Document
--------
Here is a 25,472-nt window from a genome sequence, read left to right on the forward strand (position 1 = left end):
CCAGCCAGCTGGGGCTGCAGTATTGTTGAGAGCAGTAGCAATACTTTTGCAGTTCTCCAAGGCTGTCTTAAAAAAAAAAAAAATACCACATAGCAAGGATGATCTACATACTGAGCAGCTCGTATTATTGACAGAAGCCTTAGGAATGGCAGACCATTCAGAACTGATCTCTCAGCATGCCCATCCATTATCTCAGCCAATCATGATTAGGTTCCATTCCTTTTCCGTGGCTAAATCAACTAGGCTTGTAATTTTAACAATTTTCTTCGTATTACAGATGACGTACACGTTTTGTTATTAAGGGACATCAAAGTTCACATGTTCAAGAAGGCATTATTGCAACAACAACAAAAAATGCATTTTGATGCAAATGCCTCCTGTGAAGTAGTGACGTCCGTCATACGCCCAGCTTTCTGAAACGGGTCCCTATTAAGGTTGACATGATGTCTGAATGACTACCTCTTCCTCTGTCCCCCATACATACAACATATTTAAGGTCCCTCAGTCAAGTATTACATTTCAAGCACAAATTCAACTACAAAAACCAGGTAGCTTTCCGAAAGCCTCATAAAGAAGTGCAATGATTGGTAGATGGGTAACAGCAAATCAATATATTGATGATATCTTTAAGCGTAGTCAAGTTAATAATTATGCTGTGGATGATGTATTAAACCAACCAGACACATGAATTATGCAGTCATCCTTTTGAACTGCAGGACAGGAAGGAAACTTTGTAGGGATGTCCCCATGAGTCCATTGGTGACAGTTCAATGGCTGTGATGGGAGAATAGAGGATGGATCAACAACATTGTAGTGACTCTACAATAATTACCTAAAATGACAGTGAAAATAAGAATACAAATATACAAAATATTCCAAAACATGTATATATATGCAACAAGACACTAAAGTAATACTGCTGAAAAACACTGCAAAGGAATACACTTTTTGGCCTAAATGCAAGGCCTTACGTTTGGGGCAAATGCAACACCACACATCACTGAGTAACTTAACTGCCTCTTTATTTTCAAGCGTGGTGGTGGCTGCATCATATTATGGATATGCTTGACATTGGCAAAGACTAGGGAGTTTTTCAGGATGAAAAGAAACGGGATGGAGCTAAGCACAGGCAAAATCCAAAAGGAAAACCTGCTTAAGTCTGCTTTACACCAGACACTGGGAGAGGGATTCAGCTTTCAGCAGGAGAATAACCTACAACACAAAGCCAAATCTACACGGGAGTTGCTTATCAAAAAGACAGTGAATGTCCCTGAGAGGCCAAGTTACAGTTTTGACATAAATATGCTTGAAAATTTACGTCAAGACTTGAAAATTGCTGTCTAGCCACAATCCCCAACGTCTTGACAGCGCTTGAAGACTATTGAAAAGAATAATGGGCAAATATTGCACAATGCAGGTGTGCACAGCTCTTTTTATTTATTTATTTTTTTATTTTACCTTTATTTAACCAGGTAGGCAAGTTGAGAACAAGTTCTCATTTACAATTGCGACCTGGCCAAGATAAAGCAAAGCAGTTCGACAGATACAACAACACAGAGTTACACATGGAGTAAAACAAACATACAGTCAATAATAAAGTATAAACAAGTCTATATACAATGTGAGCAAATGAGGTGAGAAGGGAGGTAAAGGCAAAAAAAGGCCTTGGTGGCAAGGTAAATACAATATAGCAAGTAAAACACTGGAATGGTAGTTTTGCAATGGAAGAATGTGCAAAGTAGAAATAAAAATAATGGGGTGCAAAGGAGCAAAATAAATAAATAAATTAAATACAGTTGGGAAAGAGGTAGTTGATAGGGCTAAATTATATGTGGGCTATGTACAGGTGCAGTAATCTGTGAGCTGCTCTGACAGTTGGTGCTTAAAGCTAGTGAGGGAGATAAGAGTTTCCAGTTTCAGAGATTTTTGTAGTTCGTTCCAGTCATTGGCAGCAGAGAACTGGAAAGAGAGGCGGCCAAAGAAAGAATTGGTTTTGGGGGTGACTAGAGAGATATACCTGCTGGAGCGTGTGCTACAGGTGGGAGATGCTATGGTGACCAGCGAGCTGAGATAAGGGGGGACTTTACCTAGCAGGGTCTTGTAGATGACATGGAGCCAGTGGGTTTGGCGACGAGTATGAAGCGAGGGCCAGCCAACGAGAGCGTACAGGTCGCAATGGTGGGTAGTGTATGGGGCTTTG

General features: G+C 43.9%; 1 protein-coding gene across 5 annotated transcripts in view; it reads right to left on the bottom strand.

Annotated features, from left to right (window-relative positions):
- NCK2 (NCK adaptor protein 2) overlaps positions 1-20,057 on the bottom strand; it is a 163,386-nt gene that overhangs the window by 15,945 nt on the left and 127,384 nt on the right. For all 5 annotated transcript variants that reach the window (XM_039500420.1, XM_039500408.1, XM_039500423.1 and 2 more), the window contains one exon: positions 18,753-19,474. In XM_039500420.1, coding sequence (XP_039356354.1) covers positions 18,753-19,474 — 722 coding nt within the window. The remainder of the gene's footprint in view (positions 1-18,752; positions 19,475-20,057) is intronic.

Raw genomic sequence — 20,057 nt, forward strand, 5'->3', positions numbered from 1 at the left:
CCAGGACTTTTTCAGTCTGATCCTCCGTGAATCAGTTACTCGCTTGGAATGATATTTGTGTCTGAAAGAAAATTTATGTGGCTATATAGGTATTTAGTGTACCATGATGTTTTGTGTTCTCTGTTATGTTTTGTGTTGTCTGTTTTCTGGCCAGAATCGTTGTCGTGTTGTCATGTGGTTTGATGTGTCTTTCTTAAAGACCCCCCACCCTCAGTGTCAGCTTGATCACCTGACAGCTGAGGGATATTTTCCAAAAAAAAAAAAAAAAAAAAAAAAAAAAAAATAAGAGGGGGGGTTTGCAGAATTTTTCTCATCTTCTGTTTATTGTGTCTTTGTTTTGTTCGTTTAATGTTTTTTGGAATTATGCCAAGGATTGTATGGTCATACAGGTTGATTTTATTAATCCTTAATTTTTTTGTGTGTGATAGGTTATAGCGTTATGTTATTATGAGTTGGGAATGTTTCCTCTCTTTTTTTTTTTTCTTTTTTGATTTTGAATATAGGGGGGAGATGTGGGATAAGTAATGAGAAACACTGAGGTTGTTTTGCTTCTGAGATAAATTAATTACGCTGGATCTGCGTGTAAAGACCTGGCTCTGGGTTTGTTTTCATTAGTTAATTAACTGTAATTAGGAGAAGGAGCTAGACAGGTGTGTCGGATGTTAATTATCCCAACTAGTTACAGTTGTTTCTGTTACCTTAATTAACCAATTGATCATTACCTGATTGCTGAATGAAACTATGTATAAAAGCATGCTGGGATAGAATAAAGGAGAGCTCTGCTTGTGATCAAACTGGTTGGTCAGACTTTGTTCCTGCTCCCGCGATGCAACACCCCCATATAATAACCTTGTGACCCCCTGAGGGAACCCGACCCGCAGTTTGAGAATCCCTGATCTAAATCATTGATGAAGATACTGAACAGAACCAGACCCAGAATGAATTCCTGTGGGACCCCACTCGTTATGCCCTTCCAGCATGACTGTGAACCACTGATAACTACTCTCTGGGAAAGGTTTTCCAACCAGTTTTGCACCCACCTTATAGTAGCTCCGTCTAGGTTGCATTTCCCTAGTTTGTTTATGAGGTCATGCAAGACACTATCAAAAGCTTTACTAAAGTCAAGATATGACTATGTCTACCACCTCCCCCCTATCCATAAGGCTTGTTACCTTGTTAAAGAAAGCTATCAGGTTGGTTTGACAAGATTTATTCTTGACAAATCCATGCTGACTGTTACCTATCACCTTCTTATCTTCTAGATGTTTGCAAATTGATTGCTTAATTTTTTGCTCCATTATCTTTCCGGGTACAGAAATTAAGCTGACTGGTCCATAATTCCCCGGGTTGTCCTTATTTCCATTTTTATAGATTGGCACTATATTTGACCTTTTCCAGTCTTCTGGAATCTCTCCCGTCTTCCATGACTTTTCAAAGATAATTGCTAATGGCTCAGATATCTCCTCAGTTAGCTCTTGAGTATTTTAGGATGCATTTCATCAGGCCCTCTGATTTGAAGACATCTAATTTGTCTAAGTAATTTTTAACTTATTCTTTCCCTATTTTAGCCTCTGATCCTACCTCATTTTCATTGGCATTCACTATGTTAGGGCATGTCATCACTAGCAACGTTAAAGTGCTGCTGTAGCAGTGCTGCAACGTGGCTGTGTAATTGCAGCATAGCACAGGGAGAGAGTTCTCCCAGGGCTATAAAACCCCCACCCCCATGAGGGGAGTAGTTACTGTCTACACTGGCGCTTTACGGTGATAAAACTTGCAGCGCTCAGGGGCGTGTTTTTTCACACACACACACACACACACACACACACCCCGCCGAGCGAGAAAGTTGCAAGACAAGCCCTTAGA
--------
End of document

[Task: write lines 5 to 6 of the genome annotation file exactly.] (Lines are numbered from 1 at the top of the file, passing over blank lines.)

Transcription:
- NCK2 (NCK adaptor protein 2) overlaps positions 1-20,057 on the bottom strand; it is a 163,386-nt gene that overhangs the window by 15,945 nt on the left and 127,384 nt on the right. For all 5 annotated transcript variants that reach the window (XM_039500420.1, XM_039500408.1, XM_039500423.1 and 2 more), the window contains one exon: positions 18,753-19,474. In XM_039500420.1, coding sequence (XP_039356354.1) covers positions 18,753-19,474 — 722 coding nt within the window. The remainder of the gene's footprint in view (positions 1-18,752; positions 19,475-20,057) is intronic.

Raw genomic sequence — 20,057 nt, forward strand, 5'->3', positions numbered from 1 at the left: